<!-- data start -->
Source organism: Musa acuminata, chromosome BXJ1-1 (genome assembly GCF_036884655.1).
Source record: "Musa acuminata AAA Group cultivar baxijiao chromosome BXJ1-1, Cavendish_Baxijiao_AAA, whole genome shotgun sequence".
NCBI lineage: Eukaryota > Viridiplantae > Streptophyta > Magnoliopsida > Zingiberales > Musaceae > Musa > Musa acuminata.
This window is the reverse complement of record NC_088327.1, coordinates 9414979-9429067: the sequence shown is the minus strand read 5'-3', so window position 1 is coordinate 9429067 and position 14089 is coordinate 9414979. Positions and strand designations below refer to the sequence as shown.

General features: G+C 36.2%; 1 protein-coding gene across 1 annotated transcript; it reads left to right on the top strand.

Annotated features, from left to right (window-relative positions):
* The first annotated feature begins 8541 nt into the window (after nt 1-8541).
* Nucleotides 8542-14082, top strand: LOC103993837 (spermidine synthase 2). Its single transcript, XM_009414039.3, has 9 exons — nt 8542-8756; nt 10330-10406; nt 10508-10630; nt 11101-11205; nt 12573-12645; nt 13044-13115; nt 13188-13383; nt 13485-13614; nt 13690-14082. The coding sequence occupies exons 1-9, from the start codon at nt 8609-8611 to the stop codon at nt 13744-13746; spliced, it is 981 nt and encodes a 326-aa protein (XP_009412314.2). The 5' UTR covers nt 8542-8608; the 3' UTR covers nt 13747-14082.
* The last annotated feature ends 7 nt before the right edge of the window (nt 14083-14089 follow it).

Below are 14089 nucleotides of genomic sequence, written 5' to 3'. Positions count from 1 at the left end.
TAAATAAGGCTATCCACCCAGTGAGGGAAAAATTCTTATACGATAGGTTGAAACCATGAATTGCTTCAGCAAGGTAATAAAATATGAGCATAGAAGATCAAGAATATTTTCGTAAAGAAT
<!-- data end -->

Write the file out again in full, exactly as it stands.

Source organism: Musa acuminata, chromosome BXJ1-1 (genome assembly GCF_036884655.1).
Source record: "Musa acuminata AAA Group cultivar baxijiao chromosome BXJ1-1, Cavendish_Baxijiao_AAA, whole genome shotgun sequence".
NCBI lineage: Eukaryota > Viridiplantae > Streptophyta > Magnoliopsida > Zingiberales > Musaceae > Musa > Musa acuminata.
This window is the reverse complement of record NC_088327.1, coordinates 9414979-9429067: the sequence shown is the minus strand read 5'-3', so window position 1 is coordinate 9429067 and position 14089 is coordinate 9414979. Positions and strand designations below refer to the sequence as shown.

General features: G+C 36.2%; 1 protein-coding gene across 1 annotated transcript; it reads left to right on the top strand.

Annotated features, from left to right (window-relative positions):
* The first annotated feature begins 8541 nt into the window (after nt 1-8541).
* Nucleotides 8542-14082, top strand: LOC103993837 (spermidine synthase 2). Its single transcript, XM_009414039.3, has 9 exons — nt 8542-8756; nt 10330-10406; nt 10508-10630; nt 11101-11205; nt 12573-12645; nt 13044-13115; nt 13188-13383; nt 13485-13614; nt 13690-14082. The coding sequence occupies exons 1-9, from the start codon at nt 8609-8611 to the stop codon at nt 13744-13746; spliced, it is 981 nt and encodes a 326-aa protein (XP_009412314.2). The 5' UTR covers nt 8542-8608; the 3' UTR covers nt 13747-14082.
* The last annotated feature ends 7 nt before the right edge of the window (nt 14083-14089 follow it).

Below are 14089 nucleotides of genomic sequence, written 5' to 3'. Positions count from 1 at the left end.
TAAATAAGGCTATCCACCCAGTGAGGGAAAAATTCTTATACGATAGGTTGAAACCATGAATTGCTTCAGCAAGGTAATAAAATATGAGCATAGAAGATCAAGAATATTTTCGTAAAGAAT